• 40. Kolb & Whishaw, AnIntroduction to Brain andBehavior, Third Edition -
  • 41. Electrical Activity of a Membrane Resting Potential• Maintaining the Resting Potential – Large A- molecules cannot leave cell: make inside negative – Ungated channels allow K+ and Cl- to move into and out of cell more freely, but gated sodium channels keep out Na+ ions – Na+-K+ pumps extrude Na+ from intracellular fluid and inject K+ Kolb & Whishaw, An Introduction to Brain and Behavior, Third Edition -
  • 42. Kolb & Whishaw, AnIntroduction to Brain andBehavior, Third Edition -
  • 43. Electrical Activity of a Membrane Graded Potentials• Hyperpolarization – Increase in electrical charge across a membrane (more negative) – Usually due to the inward flow of chloride ions or outward flow of potassium ions – Tetraethylammonium (TEA)• Depolarization – Decrease in electrical charge across a membrane (more positive) – Usually due to the inward flow of sodium – TetrodotoxinKolb & Whishaw, AnIntroduction to Brain andBehavior, Third Edition -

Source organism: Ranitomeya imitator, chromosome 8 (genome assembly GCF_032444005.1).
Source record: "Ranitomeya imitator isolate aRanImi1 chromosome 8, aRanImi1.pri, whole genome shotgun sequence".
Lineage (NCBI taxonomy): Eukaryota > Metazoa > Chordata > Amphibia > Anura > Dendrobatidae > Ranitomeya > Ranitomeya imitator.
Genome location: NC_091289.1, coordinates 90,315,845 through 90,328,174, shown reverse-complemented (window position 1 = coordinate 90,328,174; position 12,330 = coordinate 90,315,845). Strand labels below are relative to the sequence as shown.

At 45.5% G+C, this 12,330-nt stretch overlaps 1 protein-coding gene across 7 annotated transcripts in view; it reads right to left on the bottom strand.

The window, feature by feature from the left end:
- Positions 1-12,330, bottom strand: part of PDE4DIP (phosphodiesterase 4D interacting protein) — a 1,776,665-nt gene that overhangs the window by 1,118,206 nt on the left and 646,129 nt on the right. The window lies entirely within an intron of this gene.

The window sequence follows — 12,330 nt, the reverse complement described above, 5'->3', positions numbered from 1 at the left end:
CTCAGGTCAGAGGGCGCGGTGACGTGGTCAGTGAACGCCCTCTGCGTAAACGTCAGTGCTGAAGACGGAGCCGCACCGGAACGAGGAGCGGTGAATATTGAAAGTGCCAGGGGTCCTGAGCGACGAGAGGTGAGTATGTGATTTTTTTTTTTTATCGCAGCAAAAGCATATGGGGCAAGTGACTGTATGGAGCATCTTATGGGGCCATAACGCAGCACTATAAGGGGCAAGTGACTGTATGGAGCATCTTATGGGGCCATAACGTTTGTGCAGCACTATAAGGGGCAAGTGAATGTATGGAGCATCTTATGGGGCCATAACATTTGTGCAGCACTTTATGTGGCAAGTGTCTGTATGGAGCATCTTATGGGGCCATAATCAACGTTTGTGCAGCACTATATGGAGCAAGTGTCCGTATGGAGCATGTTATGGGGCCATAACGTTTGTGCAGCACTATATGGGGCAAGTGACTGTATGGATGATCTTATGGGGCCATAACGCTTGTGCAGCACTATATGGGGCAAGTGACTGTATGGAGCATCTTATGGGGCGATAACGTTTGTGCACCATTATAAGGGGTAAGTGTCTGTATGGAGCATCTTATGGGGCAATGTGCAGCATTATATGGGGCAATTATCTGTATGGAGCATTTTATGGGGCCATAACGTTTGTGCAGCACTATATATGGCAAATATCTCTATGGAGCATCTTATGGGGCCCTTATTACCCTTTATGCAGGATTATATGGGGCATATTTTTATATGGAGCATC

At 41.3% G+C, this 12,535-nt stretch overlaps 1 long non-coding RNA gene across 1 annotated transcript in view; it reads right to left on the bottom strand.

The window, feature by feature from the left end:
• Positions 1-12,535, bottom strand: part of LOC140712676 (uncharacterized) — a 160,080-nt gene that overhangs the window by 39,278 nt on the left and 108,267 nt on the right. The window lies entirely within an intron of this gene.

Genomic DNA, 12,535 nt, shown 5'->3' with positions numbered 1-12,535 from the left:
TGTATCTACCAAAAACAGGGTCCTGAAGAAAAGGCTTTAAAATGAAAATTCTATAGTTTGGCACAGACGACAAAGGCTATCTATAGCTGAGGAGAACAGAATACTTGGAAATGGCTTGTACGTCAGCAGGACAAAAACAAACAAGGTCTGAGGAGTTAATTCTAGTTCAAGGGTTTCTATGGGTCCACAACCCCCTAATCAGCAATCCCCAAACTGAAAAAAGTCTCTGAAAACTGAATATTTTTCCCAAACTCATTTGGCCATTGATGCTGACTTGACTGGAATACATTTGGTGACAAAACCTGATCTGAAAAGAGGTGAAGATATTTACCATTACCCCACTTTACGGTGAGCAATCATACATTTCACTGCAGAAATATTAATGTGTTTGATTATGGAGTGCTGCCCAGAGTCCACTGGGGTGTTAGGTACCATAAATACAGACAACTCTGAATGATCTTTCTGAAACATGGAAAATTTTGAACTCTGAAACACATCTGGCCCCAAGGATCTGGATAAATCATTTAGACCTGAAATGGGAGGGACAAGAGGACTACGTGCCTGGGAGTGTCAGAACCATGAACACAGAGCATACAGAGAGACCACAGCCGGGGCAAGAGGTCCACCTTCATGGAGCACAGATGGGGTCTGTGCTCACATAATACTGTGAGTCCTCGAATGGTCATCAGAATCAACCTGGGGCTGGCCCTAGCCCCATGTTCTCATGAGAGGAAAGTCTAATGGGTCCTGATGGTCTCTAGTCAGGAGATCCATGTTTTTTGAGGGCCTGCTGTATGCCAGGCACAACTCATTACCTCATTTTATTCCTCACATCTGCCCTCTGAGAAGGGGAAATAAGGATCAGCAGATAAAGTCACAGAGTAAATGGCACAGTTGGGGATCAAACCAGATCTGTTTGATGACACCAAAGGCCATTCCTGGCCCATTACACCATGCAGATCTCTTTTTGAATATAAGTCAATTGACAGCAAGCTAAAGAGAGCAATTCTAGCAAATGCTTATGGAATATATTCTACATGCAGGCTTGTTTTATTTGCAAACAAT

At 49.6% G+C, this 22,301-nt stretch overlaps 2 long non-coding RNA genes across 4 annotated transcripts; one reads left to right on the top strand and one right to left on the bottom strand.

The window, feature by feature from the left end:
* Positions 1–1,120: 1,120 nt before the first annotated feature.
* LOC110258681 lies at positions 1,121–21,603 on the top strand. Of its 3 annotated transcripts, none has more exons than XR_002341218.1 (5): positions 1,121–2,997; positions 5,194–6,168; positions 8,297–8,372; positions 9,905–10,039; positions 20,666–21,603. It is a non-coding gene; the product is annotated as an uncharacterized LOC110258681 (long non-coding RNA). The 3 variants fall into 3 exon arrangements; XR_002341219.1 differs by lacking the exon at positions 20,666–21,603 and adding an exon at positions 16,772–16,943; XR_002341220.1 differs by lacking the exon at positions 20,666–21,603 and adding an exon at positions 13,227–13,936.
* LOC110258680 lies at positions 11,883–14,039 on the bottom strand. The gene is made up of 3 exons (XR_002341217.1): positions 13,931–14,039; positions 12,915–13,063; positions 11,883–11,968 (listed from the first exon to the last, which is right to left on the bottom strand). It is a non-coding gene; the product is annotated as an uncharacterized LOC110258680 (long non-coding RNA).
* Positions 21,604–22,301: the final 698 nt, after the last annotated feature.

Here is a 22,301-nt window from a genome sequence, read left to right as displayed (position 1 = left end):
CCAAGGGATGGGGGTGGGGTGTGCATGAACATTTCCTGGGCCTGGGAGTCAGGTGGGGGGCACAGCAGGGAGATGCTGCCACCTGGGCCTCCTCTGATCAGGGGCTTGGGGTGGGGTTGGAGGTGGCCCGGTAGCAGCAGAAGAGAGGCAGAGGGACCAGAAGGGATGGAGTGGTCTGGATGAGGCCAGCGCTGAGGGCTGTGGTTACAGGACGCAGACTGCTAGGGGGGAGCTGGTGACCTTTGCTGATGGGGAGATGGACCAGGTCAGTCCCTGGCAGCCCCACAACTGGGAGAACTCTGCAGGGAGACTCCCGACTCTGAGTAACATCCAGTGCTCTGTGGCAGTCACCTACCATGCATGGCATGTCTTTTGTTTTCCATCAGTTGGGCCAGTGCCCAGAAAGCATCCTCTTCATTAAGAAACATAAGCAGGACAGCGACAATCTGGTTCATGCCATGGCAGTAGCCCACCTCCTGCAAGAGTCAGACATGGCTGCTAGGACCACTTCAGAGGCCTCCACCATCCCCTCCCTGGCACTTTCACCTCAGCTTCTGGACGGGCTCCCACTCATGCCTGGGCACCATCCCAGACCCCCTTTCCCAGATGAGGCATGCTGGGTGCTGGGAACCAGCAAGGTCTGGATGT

• 44. • Neurotransmitters - chemical substance released from the end of a neuron during the propagation of a nerve impulse; it relays information from one neuron to another.• Neuromodulators – secreted in larger amounts and diffuse further (composed of peptides)• Hormones – produced in endocrine glands – released into extracellular fluid to be taken up by specific target cells
  • 45. • only specific neurotransmitters will bind with specific receptor sites – like a key in a lock• chemical that attaches to a binding site is a ligand• neurotransmitters are naturally produced ligands• neurotoxins are also ligands and various drugs have their effect in the same manner – artificially produced ligands (e.g., LSD)
  • 46. Neurons – from electrical to chemical Only specific neurotransmitters will bind with the post-synaptic membrane.